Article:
Someone Like You … might feel like God doesn’t hear you
“Even though I walk through the valley of the shadow of death, I will fear no evil, for You are with me … Your rod and Your staff they comfort me.”
- Psalm 23:4
We are promised in 1 John 5:15 that whatever we ask according to His will, God hears us. He hears our prayers, that much we know from the Bible, our source of truth. But there are a number of biblical reasons why the thing we asked God for may not happen. This is not that discussion. Rather, let’s take a look at why God allows bad things to happen in the first place.
From the beginning of time, since Adam and Eve, death has been a part of life on earth. One out of one of us will – at some point – take our last breath here and move on to whatever is next. The biblical choices are two: Heaven or Hell. The point is to be ready, as no man knows the day or hour of his passing from this life to the next.
That said, everyone wrestles with the most difficult question of all, the one Dawson wrestled with after losing London. The question is simply this: “Why?” Specifically, “Why would a good God allow someone so young to die? Why didn’t He prevent it?”
There is much theological debate on this issue. The Bible clearly says that we have free will and that free will was what allowed London to run across a road without looking. Yes, God could have spared her. He could have created a supernatural moment where the truck stopped in time or where her body wasn’t irreversibly damaged.
But perhaps there was another reason. With God that is always true. If we pray and God’s answer is “No” then we will find peace only when we trust Him and love Him. Trusting God that His ways are better than ours, and believing that He loves us enough to comfort us in our sorrow.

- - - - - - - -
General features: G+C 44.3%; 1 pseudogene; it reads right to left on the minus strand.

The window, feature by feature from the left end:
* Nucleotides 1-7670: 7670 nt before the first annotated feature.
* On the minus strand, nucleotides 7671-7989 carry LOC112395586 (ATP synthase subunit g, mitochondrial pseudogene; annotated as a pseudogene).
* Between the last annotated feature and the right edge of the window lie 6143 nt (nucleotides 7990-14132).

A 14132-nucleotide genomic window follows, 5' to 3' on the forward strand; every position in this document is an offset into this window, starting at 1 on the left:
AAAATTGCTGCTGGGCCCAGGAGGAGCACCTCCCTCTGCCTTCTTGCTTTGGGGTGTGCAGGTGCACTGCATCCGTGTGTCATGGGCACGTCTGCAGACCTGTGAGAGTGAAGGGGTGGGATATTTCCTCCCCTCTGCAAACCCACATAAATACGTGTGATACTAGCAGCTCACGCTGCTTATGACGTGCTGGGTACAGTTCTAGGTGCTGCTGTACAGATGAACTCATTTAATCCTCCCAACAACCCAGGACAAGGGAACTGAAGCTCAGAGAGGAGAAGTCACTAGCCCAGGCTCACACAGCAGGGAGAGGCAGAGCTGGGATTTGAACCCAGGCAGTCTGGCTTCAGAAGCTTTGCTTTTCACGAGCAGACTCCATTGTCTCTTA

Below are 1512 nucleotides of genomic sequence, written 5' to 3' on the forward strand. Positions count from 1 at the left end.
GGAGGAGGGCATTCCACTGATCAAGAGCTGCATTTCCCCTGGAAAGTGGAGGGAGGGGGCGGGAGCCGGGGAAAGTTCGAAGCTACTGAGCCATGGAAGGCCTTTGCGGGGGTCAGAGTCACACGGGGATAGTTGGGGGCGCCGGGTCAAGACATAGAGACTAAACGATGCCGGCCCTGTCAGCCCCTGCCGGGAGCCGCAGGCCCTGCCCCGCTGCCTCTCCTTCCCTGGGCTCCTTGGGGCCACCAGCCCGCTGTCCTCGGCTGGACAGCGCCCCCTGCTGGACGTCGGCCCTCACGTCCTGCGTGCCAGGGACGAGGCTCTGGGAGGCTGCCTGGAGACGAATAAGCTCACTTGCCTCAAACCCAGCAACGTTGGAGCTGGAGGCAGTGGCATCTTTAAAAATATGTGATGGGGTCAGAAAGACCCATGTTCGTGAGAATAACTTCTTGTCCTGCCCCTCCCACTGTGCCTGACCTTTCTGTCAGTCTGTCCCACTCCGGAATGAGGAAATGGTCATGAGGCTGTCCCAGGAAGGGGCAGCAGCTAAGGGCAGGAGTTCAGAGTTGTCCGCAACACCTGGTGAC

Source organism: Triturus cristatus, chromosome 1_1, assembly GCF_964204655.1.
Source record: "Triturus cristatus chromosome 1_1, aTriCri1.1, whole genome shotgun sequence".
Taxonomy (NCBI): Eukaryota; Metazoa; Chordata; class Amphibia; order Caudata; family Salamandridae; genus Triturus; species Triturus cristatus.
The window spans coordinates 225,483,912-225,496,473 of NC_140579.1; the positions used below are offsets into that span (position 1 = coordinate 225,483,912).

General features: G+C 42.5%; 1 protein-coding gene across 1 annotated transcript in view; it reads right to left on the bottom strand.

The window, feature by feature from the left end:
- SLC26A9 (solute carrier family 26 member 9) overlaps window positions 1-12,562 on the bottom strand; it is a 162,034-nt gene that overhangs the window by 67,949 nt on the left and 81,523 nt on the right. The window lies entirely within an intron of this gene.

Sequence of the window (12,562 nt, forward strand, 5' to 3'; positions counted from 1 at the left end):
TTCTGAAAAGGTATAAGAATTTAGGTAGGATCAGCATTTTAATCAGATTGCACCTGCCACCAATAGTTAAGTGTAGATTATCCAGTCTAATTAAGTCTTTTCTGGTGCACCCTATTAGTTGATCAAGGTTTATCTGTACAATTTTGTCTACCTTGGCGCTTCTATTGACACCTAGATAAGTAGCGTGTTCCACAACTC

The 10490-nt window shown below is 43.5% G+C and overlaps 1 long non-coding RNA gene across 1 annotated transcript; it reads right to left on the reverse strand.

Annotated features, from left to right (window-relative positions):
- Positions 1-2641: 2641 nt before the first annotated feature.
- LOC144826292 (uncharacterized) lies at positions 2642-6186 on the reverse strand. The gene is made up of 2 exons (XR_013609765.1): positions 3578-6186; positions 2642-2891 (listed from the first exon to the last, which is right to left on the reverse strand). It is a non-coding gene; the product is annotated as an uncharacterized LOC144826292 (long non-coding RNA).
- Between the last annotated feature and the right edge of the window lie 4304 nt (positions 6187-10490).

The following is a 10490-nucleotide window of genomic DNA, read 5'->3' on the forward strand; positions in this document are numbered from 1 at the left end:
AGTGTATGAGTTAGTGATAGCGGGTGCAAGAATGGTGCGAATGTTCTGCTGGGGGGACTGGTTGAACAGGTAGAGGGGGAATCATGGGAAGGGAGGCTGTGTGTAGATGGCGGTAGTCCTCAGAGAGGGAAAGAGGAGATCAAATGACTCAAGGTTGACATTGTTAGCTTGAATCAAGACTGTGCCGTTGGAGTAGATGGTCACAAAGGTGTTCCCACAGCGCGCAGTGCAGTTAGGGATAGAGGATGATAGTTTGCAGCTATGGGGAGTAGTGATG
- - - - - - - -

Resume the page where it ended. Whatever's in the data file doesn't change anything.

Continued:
Often in our family we say, “this is just earth”, because in context of eternity, twenty-five years or fifty, or even a hundred years is not very long. The point is to live this life loving God and loving people, ready for whatever each day brings until we transition from this life to the next.
And in “Someone Like You”, when London died, she was ready. She had her questions, but in the end she asked Jesus to catch her. London had grown up with a faith in Christ. The trials of life and the loss of dance, had caused her to step back and take a stand against the things of God. But her heart still knew Him, deep down she still cared. That’s why she had questions in the first place.
Why did God take her home early? Why did He allow her to die even though Dawson had prayed for her? Those are questions we cannot answer this side of heaven except to say God is sovereign. He alone knows and He always knows best. Romans 8:28 tells us that all things work to the good for those who love God. That is difficult to compute from our earthly understanding. But the fact is true, as all of God’s promises are true.
This leads us to the only understanding of such heartbreak. God is not the reason for the pain in the world. He is the rescue. And as Dawson, and London’s parents – Larry and Louise – held onto that promise and the comfort of each other, eventually they began to heal.
Tragedy is never expected and always devastating. It is in those moments that we most need the love of God and each other. Rather than wonder why, it is times like this when we are best to accept what is and ask God what is next. How do we go on? Why are we still here? We may not have answers as to why something tragic happens, but we can lean in toward God, rather than away from Him. We can accept His comfort and compassion. He hears and He will answer so long as our hearts are turned to Him.
Even when we pray the prayer of utter heartbreak.
If you are able, share about a tragic time in your life. Did you feel your prayers were unheard or unanswered? Explain.
In the time since then, have you leaned toward God or away from Him? How has that shaped your life?
What is your perspective on that tragic time now?
What advice would you give someone going through a tragedy of their own?
I Can Do That:
Journal about a time of tragedy in your life. Address your questions about God then and how you feel about that now.
Think of someone in your life who is dealing with tragedy or loss. Write them a letter, offering love and support without directions they should take.
Invite that person to coffee and let them talk. Remember, James 1:19 tells us to be slow to speak and quick to listen. Sometimes people merely need someone to listen.